CONVERGENCE AND MEDITERRANEAN CAPITALISM: SOME EMPIRICAL EVIDENCES ON THE LIBERALIZATION OF THE ITALIAN ECONOMIC SYSTEM

Davide Arcidiacono

Abstract


In the years of the recent economic crisis, liberalization policies has taken on a new prominence in the public debate, especially in Southern European countries. However, The liberalization policies are confronted with very different institutional environments in which the action of European convergence does not cause the same effects in all countries, because it graft with structure, rules and heterogeneous cultures that determine "multiple equilibria" affected by processes of path dependence. The belonging to the Mediterranean model of Capitalism helps to explain the slowness and limits of a top down liberalization process that is not coherent with country's corporate and familist culture. Therefore, the social costs of liberalization policies are higher than the expected benefits where the processes of institutional reform are not accompanied by a high level of coordination and legitimation among the actors involved. The analysis of the Italian case highlights the failure of the process of convergence in a Mediterranean country, where the role of informal ties and the low level of institutional cooperation, generate imbalances in the regulatory structure of the economic system, rather than generating a virtuous circle in terms of efficiency and customer satisfaction. Empowering consumer’s action through transparency policies would be an effective contrast to the action of pressure exercised by some corporate business groups that has heavily influenced the history of the Italian liberalization.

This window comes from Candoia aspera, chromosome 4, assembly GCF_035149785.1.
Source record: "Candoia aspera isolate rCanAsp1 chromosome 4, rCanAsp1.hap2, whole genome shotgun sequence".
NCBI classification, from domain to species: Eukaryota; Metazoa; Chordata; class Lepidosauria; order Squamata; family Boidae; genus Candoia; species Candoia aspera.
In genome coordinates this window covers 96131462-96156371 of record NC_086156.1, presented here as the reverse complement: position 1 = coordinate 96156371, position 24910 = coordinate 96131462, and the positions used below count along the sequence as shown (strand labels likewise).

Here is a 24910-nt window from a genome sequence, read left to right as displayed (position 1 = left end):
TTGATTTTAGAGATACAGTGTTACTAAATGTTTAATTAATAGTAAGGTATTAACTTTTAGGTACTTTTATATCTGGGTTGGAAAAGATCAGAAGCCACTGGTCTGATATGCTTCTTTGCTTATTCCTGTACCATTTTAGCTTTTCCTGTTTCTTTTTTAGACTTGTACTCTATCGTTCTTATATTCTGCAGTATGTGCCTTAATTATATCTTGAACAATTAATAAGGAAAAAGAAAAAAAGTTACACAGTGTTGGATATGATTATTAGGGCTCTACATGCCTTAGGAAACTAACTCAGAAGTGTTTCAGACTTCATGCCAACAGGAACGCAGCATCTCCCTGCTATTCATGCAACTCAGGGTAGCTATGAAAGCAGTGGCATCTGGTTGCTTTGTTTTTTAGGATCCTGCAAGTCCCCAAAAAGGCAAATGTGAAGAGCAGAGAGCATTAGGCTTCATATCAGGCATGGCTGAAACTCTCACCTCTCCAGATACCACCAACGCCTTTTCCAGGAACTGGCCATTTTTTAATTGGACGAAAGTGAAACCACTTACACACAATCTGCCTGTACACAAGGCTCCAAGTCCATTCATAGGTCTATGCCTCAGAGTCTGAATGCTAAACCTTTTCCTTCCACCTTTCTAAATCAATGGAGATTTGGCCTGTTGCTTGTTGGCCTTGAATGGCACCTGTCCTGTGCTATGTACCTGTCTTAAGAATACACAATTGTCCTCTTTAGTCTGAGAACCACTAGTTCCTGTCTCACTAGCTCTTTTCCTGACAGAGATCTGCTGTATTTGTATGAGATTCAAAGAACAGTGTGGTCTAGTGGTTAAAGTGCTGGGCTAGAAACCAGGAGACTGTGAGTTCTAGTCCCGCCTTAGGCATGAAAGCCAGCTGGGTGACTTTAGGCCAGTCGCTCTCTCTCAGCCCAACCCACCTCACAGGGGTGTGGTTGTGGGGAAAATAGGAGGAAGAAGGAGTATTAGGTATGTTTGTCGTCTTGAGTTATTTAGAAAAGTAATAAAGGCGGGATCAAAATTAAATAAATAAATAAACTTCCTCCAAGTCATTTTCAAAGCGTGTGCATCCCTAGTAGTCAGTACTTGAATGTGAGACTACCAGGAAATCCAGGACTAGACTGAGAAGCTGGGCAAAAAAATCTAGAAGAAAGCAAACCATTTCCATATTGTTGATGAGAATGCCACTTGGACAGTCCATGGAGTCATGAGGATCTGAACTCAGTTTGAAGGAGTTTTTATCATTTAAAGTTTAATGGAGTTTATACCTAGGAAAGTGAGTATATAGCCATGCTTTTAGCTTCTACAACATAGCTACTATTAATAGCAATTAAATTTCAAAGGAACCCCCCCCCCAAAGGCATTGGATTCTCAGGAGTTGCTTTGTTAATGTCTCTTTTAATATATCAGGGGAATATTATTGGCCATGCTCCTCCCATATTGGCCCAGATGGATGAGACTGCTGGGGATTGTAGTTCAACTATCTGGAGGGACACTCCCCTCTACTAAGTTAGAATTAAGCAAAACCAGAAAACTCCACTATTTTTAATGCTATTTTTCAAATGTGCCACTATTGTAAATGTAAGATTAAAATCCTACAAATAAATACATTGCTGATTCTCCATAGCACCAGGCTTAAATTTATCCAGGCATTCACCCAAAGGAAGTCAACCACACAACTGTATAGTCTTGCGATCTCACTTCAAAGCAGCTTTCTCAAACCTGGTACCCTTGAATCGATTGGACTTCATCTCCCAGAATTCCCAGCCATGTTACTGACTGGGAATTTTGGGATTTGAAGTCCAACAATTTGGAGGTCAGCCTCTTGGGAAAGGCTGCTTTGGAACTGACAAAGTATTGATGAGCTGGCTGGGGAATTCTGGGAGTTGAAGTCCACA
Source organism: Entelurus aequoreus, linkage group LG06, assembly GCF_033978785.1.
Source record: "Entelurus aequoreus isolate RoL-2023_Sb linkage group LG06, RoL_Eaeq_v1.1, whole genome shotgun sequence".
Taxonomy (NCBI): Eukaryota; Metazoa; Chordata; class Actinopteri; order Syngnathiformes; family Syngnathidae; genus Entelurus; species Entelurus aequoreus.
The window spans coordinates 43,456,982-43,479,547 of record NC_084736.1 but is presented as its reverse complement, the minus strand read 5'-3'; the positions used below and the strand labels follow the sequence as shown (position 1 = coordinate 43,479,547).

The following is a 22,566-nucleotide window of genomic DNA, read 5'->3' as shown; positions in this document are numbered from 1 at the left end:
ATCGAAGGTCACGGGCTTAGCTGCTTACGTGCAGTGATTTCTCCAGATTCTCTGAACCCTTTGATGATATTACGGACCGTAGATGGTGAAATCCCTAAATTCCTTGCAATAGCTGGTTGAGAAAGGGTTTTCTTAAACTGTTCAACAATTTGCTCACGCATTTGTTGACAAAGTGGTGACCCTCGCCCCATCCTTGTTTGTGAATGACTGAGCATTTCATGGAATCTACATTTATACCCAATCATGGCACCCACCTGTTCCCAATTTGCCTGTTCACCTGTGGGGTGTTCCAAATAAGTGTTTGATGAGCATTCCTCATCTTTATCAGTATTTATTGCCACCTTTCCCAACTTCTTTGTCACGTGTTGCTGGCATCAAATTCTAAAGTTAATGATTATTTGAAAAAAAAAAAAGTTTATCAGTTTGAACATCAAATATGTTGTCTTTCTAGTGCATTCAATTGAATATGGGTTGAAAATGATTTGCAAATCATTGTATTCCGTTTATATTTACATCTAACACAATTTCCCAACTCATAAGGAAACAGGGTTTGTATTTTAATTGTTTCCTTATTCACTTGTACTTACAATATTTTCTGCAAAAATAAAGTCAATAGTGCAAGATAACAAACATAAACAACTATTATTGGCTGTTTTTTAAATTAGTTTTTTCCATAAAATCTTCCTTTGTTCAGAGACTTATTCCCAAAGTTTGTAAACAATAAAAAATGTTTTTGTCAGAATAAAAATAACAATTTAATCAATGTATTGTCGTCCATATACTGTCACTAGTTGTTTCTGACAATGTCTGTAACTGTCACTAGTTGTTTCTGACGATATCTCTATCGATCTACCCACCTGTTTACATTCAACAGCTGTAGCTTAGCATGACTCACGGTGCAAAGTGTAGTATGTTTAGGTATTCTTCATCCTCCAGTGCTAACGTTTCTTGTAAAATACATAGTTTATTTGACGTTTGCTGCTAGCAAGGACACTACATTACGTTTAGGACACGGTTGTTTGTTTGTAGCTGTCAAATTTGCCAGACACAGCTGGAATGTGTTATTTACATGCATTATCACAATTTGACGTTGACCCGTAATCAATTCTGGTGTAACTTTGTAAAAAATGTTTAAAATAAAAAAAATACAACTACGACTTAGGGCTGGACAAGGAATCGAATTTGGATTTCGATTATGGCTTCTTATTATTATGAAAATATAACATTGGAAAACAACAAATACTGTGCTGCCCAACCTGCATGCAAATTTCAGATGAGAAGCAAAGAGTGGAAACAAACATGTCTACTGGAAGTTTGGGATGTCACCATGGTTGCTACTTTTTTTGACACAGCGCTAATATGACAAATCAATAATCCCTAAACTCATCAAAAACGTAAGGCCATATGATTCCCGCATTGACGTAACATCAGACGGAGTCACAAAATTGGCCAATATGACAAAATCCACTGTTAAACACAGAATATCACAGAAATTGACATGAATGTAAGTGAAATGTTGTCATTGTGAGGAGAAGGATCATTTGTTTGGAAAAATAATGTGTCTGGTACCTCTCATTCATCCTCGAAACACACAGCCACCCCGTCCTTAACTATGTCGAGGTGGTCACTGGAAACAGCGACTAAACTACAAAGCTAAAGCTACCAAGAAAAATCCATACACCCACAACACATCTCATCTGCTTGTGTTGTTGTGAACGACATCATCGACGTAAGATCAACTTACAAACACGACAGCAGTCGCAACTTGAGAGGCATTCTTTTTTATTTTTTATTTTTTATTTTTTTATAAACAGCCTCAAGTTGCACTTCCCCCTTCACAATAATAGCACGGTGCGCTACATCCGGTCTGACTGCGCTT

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European Scientific Journal (ESJ)

 

ISSN: 1857-7881 (Print)
ISSN: 1857-7431 (Online)

 

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